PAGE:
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Reaching and filling in the voids

An severe remedy was needed when it was discovered some Hatfield houses had been built over chalk mines. By Alexandra Wynne

Abandoned and unstable chalk mines beneath Briars Lane in Hatfield have been making their presence known for almost 30 years.

The structural problems became so severe in places that in 1986 four pairs of semi-detached homes were demolished. But now a project is underway to stop future ground collapses.

Hertfordshire County Council and Welwyn Hatfield Borough Council instructed Engineer Hyder Consulting to begin investigation work in 2004.

It drilled 30 boreholes as well as doing microgravity surveys in a six-month project to determine what was causing the problems. The consultant carried out 1,500 dynamic probes at 1.5 m spacings.

This helped the team establish where there were any offshoot tunnels and gave a clear indication of where the perimeter should be for the follow on bulk infilling work. Rig operators worked within circular perimeters around each of the houses in the areas affected.

The results of the investigations showed mines appearing at depths of between 7 and 20 m in low-grade upper chalk.

Site workers used CCTV cameras inside the boreholes that provided 360 degree images and revealed six large voids pointing to a network of mines.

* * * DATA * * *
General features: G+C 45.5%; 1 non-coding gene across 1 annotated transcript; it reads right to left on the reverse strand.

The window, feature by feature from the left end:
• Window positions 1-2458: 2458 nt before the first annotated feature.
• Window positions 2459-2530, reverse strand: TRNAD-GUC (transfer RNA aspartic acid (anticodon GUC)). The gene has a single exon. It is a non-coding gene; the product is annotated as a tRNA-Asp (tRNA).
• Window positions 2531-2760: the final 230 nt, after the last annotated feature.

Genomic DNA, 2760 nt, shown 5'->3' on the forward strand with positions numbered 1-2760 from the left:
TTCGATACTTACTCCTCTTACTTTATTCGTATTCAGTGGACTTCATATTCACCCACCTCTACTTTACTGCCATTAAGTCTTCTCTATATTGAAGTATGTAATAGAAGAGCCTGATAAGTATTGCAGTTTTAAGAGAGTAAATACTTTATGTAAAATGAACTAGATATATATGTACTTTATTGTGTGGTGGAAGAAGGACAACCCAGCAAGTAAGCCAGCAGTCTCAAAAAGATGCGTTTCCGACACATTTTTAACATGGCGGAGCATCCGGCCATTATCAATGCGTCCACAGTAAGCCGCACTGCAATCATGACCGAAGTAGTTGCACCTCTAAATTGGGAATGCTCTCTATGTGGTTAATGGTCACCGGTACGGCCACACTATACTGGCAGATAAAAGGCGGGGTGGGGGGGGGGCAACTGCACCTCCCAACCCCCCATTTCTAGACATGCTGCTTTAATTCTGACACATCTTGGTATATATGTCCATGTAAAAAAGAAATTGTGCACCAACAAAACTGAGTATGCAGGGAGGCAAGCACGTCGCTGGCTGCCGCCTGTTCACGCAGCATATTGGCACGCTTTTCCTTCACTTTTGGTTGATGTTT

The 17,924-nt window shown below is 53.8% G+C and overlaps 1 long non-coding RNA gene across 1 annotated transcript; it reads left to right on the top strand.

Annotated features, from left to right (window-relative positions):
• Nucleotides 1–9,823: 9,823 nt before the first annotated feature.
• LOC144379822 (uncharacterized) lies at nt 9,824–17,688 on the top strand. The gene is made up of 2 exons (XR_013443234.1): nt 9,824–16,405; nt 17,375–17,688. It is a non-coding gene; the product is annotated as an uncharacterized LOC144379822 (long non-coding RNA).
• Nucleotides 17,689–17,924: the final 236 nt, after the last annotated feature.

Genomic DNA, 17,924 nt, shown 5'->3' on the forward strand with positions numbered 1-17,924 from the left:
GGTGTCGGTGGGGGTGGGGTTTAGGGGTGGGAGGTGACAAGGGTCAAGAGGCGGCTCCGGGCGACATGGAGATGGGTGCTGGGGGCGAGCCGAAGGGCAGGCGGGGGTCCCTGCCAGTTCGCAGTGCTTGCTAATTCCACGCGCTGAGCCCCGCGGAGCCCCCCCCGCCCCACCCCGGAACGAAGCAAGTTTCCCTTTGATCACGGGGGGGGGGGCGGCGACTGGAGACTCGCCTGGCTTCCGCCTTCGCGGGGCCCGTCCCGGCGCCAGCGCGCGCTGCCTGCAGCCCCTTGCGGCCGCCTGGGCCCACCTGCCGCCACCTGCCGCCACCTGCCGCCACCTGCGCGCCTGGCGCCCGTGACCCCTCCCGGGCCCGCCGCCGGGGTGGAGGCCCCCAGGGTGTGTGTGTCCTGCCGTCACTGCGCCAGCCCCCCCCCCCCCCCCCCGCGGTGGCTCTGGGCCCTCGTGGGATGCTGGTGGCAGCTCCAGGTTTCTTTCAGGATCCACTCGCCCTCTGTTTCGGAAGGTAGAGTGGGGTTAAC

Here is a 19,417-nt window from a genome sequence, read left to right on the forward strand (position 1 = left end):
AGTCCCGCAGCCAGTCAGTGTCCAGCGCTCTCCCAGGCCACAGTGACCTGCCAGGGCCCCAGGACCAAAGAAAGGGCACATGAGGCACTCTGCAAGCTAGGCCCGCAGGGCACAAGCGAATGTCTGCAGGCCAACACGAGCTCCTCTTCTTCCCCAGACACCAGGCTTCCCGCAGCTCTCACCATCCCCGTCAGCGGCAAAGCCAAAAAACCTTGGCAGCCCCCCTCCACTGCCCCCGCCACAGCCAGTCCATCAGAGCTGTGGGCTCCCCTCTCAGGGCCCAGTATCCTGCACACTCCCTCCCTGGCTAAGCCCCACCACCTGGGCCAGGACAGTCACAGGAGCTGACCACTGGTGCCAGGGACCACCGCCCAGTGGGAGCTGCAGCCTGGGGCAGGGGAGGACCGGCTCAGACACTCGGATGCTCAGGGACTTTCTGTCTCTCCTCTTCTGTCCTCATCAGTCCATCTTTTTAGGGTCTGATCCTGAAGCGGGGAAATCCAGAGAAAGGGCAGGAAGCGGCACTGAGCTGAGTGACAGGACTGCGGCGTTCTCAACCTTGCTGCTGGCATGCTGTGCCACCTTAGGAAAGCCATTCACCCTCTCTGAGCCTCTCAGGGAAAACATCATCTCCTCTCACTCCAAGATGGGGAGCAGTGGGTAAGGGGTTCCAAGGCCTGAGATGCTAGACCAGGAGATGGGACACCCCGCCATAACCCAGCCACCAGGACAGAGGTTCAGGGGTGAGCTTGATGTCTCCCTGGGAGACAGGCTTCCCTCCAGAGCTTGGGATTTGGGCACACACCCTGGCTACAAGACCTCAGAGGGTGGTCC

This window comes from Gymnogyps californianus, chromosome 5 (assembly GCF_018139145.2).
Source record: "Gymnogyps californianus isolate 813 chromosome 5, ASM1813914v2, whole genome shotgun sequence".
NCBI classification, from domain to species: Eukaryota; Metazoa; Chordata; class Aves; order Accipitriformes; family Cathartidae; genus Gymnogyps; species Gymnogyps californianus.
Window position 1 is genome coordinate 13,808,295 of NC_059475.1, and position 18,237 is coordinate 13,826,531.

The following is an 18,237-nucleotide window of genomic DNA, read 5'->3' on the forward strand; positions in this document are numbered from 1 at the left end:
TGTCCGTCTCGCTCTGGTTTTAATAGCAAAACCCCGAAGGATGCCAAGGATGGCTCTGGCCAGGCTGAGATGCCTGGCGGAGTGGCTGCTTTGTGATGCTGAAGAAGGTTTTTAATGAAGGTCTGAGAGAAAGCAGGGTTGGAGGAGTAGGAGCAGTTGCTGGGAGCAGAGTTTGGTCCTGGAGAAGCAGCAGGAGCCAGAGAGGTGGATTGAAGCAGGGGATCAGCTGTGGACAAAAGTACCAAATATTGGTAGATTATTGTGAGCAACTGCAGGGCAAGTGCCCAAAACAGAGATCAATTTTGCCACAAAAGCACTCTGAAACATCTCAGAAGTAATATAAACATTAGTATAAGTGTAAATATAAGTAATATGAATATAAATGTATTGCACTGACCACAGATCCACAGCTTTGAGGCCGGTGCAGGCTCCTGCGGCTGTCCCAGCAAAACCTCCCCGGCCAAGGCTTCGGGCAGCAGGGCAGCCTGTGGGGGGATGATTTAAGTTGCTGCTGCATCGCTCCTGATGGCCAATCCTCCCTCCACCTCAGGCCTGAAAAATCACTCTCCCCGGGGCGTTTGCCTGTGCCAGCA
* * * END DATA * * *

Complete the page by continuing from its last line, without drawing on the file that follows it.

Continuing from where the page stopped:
Remedial measures

Following the discovery of the 2-to-4 m high mines, the councils awarded a £4 million contract to contractor Ritchies and Hyder produced a 3D mine model to monitor the work.

Ritchies is using a twofold approach Đ bulk foam infilling and compaction grouting - to stabilise the ground. The voids range in size from about 50 cu m to 1,000 cu m.

As a result of access difficulties Ritchies is using rigs that can stand away from the property while completing the work.

Over 750 holes need to be drilled to complete the stabilisation work. Site workers pre-drill them using flighted rotary augers before inserting by hand 3 m lengths of plastic casing down to depth.

For this part of the job a high cement grout was mixed with a protein-based foaming agent just before being pumped into the ground. This creates a lightweight fill material. Site workers have now completed the bulk infilling.

Work is now continuing on the next portion of the contract - to compact the loose ground that surrounds the voids.

Alexandra Wynne is Deputy Editor of Ground Engineering. A longer version of this article is printed in November's GE.